Brazil's opposition isn't happy with Lula's plan either, but his popularity (near 80 percent) has kept the opposition quiet. Even Sao Paolo Governor Jose Serra, the candidate most likely to defeat Lula's preferred successor (Chief of Staff Dilma Rousseff) next October is keeping most of his reservations to himself. Lawmakers who would normally oppose a government-managed plan are eager to remain in Lula's good graces as elections approach.
Multinational oil companies are moving cautiously, as well. They've aired their criticisms through Brazil's Petroleum Industry Association, but have avoided direct involvement in Brazil's election dynamic.
Without determined opposition, the legislation will probably pass. If Serra wins next fall's presidential election, he will probably try to reverse the legislation. But that would be a long process. If Dilma wins, international oil companies can only hope for an eventual victory in court on the reform plan's constitutionality. Either way, Brazil's energy sector will be much less investor friendly for the next several years.
Ian Bremmer is president of Eurasia Group.
ANTONIO SCORZA/AFP/Getty Images
By Greg Priddy
Saudi Arabia faces a complex set of challenges in its role as leading member of OPEC amid ongoing economic and financial market volatility. After achieving an unprecedented level of compliance with OPEC production cuts from other members earlier this year, the kingdom now confronts a problem: compliance is beginning to fray, even as a weakening of the U.S. dollar and a surge in global equities markets push the oil market surging ahead.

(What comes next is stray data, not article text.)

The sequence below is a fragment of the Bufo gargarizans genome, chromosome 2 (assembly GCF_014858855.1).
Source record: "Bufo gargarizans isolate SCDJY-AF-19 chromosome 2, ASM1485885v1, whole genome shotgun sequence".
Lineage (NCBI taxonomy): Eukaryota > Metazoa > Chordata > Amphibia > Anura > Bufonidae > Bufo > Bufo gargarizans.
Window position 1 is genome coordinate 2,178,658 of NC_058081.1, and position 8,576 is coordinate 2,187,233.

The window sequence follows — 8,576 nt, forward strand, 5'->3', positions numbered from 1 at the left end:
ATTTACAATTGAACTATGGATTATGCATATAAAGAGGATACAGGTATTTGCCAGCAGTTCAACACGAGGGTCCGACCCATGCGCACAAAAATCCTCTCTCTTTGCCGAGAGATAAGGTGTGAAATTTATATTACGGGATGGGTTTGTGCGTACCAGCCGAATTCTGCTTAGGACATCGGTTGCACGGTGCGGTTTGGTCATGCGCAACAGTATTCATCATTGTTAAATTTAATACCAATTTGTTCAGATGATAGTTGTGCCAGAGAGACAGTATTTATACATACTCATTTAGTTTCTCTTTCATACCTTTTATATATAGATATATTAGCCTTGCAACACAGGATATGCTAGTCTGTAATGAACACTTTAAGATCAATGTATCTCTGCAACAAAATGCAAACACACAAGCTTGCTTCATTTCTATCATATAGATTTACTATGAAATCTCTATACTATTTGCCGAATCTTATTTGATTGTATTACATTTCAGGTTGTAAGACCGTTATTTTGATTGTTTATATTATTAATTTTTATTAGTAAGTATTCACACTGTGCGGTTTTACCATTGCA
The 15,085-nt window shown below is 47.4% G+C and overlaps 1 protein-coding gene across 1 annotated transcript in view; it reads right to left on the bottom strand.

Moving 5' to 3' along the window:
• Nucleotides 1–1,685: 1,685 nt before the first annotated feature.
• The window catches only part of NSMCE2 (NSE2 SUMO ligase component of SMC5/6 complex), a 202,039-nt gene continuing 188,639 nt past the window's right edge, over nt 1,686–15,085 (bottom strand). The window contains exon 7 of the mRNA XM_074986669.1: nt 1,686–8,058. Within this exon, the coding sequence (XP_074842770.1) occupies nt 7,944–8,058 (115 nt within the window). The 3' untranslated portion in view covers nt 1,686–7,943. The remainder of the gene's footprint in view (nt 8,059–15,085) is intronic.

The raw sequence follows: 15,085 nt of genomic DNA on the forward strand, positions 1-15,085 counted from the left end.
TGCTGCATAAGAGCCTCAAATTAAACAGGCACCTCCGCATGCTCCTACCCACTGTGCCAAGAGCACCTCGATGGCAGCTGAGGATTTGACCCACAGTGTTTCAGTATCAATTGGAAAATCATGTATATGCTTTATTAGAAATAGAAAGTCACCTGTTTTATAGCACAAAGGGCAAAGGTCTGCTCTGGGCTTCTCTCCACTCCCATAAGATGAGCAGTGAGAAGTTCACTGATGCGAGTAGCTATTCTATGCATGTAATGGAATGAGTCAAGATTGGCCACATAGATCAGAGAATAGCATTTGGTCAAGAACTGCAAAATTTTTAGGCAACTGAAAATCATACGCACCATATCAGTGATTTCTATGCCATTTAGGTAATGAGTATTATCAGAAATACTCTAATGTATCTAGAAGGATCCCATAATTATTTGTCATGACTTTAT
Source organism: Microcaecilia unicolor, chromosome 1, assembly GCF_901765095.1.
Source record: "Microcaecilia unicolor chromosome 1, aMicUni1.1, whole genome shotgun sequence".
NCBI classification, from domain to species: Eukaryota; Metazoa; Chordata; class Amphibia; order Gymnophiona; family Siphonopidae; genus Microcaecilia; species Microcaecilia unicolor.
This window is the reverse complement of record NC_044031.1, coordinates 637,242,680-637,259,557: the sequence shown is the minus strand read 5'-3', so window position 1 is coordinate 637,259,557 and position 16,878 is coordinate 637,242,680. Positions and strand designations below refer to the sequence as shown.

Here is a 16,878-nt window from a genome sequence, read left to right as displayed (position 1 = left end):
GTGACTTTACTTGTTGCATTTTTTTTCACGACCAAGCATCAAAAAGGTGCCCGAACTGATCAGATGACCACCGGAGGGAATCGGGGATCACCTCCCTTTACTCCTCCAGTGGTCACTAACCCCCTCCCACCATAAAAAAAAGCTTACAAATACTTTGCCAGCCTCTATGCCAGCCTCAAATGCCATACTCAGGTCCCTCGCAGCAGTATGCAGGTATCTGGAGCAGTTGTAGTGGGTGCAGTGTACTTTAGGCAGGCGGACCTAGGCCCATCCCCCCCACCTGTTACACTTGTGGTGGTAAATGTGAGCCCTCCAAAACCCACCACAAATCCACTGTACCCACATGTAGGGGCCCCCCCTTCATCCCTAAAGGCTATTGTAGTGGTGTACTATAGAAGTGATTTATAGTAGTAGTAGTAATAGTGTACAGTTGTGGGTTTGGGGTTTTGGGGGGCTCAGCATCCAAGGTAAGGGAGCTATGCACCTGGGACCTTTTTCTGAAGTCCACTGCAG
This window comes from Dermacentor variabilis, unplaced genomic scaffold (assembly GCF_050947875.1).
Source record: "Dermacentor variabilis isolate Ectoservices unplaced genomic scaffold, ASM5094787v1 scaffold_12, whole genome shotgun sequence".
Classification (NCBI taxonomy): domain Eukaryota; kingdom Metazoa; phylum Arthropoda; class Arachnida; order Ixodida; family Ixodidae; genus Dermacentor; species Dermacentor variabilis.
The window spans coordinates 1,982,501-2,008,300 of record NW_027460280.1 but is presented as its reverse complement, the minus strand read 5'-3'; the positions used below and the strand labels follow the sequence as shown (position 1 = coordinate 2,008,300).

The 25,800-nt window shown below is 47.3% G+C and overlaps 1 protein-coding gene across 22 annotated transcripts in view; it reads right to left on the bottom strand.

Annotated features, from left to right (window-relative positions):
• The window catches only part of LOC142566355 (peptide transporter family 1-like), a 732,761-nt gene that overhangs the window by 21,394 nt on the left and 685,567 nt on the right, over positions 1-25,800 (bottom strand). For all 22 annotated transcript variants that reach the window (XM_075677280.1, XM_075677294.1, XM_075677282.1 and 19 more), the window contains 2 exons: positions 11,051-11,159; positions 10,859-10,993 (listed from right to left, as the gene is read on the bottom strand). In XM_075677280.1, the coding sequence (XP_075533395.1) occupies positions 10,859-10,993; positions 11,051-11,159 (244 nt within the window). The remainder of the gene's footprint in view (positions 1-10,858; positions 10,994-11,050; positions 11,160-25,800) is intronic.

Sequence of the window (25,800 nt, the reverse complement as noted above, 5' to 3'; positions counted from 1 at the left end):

If the breakout above $75 per barrel for West Texas Intermediate (WTI) crude oil is sustained and the momentum continues, it's entirely possible that Saudi Arabia will intervene to try to tamp down prices. If that happens, it wouldn't be as part of any understanding with the United States -- a relationship now under serious strain -- but from pure self-interest. With the global economic recovery still fragile, a rapid momentum-driven escalation in oil prices could weigh on consumer confidence and economic growth. That could produce a drop in oil prices. Saudi Oil Minister Ali al Naimi has spoken in recent months of a "goldilocks" range for crude oil at around $75 per barrel, and hinted at action to blunt any sustained push past $80 per barrel.
The Saudis also need to manage price increases to maintain pressure on Iran. Iran's nuclear progress has Gulf Arab governments on edge -- and the Saudis, in particular, would like to avoid taking any action that provides Iran's government with extra revenue. The Saudi government can balance its budget with WTI crude oil in the vicinity of the high $50s. That means they are now replenishing reserves at a rapid pace after running a deficit for the first half of this year. Despite spending cuts, Iran is still under financial pressure, and the Saudis would like to keep it that way.